Baylor’s School of Health Professions held its commencement ceremony Dec. 5, the second virtual graduation for the College this year following the June ceremony for the School of Medicine and Graduate School of Biomedical Sciences.
The graduates included 39 students from the Physician Assistant Program, 16 from the Doctor of Nursing Practice program and 22 from the Orthotics and Prosthetics Program.
Graduates heard from commencement speaker Dr. Jackie Rowles, a Certified Registered Nurse Anesthetist, a Certified Adult Nurse Practitioner and board-certified non-surgical pain management specialist. She is known for her dedication and work toward bringing surgical access to the 5 billion people in the world who currently cannot access essential or emergent surgical care. Rowles is an associate professor at Texas Christian University and serves as the director of the Advanced Pain Management Fellowship. For over two decades, she has been instrumental in starting, and strengthening, pain management specialty training for CRNAs.
Class presidents from each program also spoke at the ceremony, discussing the challenges of completing their education during the COVID-19 pandemic. The students also experienced the death of two of their classmates, Carol Sammet in December 2019 and Tabitha Parker, who had been battling cancer and died just days after the graduation ceremony. Read the full speech below from O&P class president Georgi Andrews about the impact of these experiences on her and her classmates.
Good morning, I am Georgi Andrews and am honored to be the president of the Baylor College of Medicine Orthotics and Prosthetics program class of 2020. Thank you for the opportunity to share a bit about our cohort with you today.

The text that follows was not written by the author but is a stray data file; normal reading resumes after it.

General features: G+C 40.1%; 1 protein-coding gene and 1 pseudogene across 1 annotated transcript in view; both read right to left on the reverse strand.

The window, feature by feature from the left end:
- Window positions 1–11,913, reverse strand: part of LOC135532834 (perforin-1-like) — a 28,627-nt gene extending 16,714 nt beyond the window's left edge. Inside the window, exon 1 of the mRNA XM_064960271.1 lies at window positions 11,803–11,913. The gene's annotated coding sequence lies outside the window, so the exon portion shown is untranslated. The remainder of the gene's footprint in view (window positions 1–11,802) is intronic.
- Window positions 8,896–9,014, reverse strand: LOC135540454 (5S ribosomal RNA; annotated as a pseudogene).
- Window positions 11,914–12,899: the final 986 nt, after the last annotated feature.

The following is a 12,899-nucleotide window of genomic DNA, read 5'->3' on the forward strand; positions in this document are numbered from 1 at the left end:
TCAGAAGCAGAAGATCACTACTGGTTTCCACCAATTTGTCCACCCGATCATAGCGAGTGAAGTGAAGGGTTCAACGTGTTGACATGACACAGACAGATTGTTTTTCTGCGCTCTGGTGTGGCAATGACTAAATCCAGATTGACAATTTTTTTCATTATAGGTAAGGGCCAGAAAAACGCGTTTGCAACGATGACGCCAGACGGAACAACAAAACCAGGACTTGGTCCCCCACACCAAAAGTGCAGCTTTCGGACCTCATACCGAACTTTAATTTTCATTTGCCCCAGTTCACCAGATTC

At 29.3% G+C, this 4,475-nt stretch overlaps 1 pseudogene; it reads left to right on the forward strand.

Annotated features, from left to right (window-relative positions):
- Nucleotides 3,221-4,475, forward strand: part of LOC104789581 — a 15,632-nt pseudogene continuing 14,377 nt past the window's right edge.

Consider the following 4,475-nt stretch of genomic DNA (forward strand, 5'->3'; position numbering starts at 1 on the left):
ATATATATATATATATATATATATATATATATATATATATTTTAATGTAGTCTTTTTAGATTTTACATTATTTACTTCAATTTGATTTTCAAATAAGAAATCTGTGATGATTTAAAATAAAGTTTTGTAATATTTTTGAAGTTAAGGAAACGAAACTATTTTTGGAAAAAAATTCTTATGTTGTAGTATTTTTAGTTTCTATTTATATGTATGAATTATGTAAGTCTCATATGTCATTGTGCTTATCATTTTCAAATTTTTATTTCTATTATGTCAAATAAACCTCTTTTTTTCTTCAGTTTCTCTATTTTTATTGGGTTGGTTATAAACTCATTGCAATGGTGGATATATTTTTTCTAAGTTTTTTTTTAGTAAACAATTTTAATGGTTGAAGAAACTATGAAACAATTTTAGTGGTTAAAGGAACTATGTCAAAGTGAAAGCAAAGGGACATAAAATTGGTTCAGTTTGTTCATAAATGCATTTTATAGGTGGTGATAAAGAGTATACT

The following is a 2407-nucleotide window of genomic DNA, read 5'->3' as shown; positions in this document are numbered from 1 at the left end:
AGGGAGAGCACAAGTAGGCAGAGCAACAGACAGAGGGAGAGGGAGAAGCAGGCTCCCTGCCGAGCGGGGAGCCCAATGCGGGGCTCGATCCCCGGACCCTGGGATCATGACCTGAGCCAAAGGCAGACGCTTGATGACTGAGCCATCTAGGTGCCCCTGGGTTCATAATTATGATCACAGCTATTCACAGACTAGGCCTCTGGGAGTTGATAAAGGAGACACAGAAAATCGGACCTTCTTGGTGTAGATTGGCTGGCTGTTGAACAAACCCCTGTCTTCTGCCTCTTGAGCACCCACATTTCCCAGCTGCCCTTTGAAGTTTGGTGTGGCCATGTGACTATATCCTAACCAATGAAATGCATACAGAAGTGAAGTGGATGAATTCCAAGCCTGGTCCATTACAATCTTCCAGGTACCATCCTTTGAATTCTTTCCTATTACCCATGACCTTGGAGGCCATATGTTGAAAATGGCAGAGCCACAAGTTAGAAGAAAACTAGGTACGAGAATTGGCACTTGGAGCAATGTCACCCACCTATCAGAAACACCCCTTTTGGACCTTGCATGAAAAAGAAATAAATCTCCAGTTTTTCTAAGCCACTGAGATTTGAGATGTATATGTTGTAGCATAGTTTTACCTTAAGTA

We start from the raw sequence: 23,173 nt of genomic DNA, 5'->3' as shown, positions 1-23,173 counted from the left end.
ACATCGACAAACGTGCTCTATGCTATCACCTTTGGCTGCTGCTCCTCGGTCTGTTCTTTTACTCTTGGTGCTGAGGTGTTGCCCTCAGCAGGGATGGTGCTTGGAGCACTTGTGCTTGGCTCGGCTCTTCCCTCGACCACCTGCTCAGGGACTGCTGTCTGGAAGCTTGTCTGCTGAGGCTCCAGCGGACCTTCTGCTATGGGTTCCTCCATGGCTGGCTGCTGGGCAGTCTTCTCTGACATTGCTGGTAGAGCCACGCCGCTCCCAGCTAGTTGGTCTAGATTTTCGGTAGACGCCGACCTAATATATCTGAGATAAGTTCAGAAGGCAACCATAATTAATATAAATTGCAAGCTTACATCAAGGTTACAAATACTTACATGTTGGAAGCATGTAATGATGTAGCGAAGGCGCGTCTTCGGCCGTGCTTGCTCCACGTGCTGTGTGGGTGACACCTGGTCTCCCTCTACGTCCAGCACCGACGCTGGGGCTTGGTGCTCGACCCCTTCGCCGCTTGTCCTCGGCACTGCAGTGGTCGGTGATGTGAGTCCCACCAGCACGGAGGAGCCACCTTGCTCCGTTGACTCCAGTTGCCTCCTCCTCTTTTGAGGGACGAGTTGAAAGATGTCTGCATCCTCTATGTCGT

Squirrels and birds. This may seem like a weird way to start this speech, but for our cohort, the squirrels and birds outside of Tabitha’s apartment window have been one of the only constants through 2020. Every week or so, Tabitha sends us an update on her cancer treatment, usually followed by a longer update about the birds and squirrels outside of her window. I love these updates. No matter what we are going through, what’s going on in the world, or how much pain we are in, the birds and squirrels will still fight over the bird feeder, reminding us to pay attention to everything around us, searching for the good.
We will forever be shaped by the experiences of the past 2 and a half years. These past 18 months have been the hardest of my life, personally and professionally. We were learning so much so fast in residency, while trying to process our grief and the connection of what we do with the person we love and lost. O&P will always be connected to Carol for us. In some ways that seems overwhelming and impossibly hard to carry into clinic every day. But when I think about what that could look like and what it has slowly started to look like for me, I am filled with hope. My job every day will be connected to her smile, to her energy, to her work ethic and to her strength. That is a gift, to me and to every one of my patients.
In the midst of our grief and right when we were hitting our strides in residency, COVID 19 hit and our cohort was again forced into an attitude adjustment, and in many cases, a location and plan adjustment. Taking a 6 week pause from clinic and in person learning was a challenge right in the middle of residency that no one anticipated.